24th Jan2020

‘Aftermath’ Board Game Review

by Matthew Smail


If you’re familiar with the previous storybook games from talented designer Jerry Hawthorne, you’ll know exactly what to expect from Aftermath. This latest addition to the series that saw Stuffed Fables and Comanauts released over the past two years continues the trend of delivering a tight, story driven experience that mixes interesting combat scenarios with light RPG style moments. The icing on the cake where Aftermath is concerned is that the game returns to Hawthorne’s love for heroic animals.

Specifically, Aftermath takes place following the collapse of humanity. Hints throughout the opening text and on the cards and pages you’ll work through cumulatively suggest that some kind of disease has wiped out us completely, and as a result animals – in particular small rodents – are now the most sentient creatures on the planet. Wearing clothes and armed to the teeth, these rodents occasionally venture from their safe havens on a variety of missions, and it is ahead of one such quest where we pick up the thread.

Aftermath is not a true legacy game in the sense that the players will destroy components, but it does provide an episodic campaign that will introduce numbered cards and send players to different areas of the storybook board, some of which will differ depending on your actions and choices. If you’ve played either Stuffed Fables or Comanauts, the system in Aftermath is very similar in terms of how the story unfolds, albeit simplified in comparison to Comanauts and with none of the dice rolling that occasionally ruined Stuffed Fables.

Keeping with the theme of comparing Aftermath with the two games that preceded it, I must admit that this outing feels a lot like the sum of of Hawthorne’s past experience. The issues raised with both of the previous games (which were still pretty good in their own right) are almost completely resolved, with a card based system replacing the dice in Stuffed Fables, and a return to gorgeous plastic miniatures and a more child-friendly (whilst still engaging for adults) storyline in comparison to Comanauts.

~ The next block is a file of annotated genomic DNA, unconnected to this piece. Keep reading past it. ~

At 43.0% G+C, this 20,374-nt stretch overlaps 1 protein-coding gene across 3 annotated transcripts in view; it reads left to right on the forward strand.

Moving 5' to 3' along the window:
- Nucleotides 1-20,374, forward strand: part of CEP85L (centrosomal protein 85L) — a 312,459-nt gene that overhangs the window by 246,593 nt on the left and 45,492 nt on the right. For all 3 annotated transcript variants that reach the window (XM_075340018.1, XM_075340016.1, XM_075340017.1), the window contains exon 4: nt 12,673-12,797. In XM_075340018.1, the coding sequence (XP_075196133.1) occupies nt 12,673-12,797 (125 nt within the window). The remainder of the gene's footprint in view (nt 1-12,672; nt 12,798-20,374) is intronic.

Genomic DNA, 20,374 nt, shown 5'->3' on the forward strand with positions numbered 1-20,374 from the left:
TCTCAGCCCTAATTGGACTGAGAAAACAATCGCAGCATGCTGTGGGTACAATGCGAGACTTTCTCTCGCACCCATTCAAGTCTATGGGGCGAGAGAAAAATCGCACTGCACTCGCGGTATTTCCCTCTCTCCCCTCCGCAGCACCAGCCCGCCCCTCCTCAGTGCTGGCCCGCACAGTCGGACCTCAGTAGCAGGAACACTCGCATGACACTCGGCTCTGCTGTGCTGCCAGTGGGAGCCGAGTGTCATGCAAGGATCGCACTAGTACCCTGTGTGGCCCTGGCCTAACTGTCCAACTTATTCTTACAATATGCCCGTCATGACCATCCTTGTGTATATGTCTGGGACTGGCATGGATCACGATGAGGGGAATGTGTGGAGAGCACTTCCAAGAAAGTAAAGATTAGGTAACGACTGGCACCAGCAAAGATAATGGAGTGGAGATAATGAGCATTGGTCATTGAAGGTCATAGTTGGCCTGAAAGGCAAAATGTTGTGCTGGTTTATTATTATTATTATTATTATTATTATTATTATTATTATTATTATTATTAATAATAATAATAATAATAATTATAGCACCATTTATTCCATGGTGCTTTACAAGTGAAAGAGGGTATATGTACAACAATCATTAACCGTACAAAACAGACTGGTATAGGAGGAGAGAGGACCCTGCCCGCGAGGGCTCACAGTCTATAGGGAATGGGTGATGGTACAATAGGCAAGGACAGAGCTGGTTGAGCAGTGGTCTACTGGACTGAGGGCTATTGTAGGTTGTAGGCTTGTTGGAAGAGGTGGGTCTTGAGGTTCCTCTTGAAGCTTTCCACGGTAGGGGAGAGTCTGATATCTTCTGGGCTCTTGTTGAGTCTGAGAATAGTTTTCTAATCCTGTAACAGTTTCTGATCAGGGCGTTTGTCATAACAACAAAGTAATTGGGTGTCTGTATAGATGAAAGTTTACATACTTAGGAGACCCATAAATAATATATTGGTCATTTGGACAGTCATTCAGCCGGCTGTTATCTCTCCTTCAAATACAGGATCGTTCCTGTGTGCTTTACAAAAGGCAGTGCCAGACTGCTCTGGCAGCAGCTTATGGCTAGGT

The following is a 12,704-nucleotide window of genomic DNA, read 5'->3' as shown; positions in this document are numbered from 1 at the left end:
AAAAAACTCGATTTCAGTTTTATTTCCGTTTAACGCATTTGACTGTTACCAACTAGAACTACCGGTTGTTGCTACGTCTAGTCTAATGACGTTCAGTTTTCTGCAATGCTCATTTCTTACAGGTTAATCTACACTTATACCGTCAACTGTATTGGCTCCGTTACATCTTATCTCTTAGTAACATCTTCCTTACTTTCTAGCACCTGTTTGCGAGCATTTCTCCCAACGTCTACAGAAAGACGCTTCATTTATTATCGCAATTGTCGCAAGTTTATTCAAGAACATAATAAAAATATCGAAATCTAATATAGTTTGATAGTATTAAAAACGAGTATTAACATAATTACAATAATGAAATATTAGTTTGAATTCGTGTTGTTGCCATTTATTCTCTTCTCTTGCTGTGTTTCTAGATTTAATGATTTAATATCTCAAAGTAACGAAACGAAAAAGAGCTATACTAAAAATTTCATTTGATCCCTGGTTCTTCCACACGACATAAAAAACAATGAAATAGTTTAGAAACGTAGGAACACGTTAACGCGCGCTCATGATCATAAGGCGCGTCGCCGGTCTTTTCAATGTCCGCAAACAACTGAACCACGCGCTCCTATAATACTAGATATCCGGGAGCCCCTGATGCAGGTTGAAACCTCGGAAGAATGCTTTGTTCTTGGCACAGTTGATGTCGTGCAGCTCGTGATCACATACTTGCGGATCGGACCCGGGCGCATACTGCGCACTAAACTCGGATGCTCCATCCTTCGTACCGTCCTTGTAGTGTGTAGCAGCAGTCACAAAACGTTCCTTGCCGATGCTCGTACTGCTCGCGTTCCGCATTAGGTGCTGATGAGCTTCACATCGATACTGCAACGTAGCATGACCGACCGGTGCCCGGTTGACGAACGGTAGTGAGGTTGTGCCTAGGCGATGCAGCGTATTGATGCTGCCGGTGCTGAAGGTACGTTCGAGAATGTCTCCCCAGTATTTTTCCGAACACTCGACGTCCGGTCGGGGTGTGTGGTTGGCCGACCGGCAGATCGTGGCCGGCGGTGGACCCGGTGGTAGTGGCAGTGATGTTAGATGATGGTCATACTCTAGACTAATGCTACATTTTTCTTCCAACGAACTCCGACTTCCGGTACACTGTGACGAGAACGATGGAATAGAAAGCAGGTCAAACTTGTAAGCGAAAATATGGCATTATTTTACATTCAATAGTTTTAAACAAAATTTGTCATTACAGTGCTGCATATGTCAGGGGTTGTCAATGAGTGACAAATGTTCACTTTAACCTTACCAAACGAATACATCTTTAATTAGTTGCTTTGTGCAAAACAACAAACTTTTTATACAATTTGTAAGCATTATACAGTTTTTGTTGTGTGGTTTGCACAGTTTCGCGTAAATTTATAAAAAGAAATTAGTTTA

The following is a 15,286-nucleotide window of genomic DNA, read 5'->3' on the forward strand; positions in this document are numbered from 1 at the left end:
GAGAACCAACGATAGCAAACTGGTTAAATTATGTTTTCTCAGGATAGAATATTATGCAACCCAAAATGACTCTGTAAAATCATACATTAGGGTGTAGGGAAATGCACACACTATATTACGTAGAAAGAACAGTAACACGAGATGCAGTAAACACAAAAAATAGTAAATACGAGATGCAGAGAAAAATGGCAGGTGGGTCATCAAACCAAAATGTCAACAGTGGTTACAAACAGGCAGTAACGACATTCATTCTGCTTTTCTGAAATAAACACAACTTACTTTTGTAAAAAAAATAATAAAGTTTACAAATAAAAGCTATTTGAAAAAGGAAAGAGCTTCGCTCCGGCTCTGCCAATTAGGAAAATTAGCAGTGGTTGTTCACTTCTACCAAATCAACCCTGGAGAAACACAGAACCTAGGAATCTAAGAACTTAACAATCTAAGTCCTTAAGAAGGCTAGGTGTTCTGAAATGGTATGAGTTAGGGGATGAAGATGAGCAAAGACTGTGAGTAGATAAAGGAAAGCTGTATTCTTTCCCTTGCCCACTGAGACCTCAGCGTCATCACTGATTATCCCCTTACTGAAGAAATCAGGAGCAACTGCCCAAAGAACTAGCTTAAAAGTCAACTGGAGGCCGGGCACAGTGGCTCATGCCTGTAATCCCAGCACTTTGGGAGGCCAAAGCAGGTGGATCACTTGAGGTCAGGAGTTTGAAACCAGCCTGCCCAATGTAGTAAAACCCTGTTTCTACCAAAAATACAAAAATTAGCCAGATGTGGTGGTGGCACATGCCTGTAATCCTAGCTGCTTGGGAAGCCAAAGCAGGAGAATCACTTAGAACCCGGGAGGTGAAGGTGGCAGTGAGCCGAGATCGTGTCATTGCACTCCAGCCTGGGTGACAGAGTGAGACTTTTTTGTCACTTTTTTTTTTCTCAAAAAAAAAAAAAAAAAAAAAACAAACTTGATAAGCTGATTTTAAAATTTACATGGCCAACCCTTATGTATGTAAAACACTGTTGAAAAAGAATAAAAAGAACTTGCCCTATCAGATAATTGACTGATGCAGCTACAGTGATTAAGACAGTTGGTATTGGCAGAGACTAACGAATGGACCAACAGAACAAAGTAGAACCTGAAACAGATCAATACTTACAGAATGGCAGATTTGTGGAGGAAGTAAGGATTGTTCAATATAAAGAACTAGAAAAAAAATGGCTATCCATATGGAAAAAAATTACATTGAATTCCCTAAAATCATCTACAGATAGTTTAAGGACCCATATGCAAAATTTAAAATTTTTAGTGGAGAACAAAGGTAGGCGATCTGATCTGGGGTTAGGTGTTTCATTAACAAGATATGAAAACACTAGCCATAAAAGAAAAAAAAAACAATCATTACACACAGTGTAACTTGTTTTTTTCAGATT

In broad, general terms (and without any major spoilers) each player will take control of one or two characters. Each is named and has their own miniature, starting items and special skills, as well as a box that keeps their progress organised from one game to the next. As I mentioned earlier, Aftermath is an episodic game but not a legacy game in the sense that any items are destroyed, so the game can be completely reset once you’ve finished playing it. Theoretically, the players will retain the same character from game to game, however there are ways around this if one player drops out or wants to introduce a different character mid way through.

Gameplay in Aftermath is very straightforward, although the number of decks to organise makes it seem a bit daunting at first. With the initial sorting out of the way, players will realise that many of the tokens, miniatures and cards will become relevant later on, with the basic storybook board, a few status dials and a couple of decks being used for the first game. Setting up each character is simple, with each having a starting skill and a weapon, but not a whole lot more to contend with.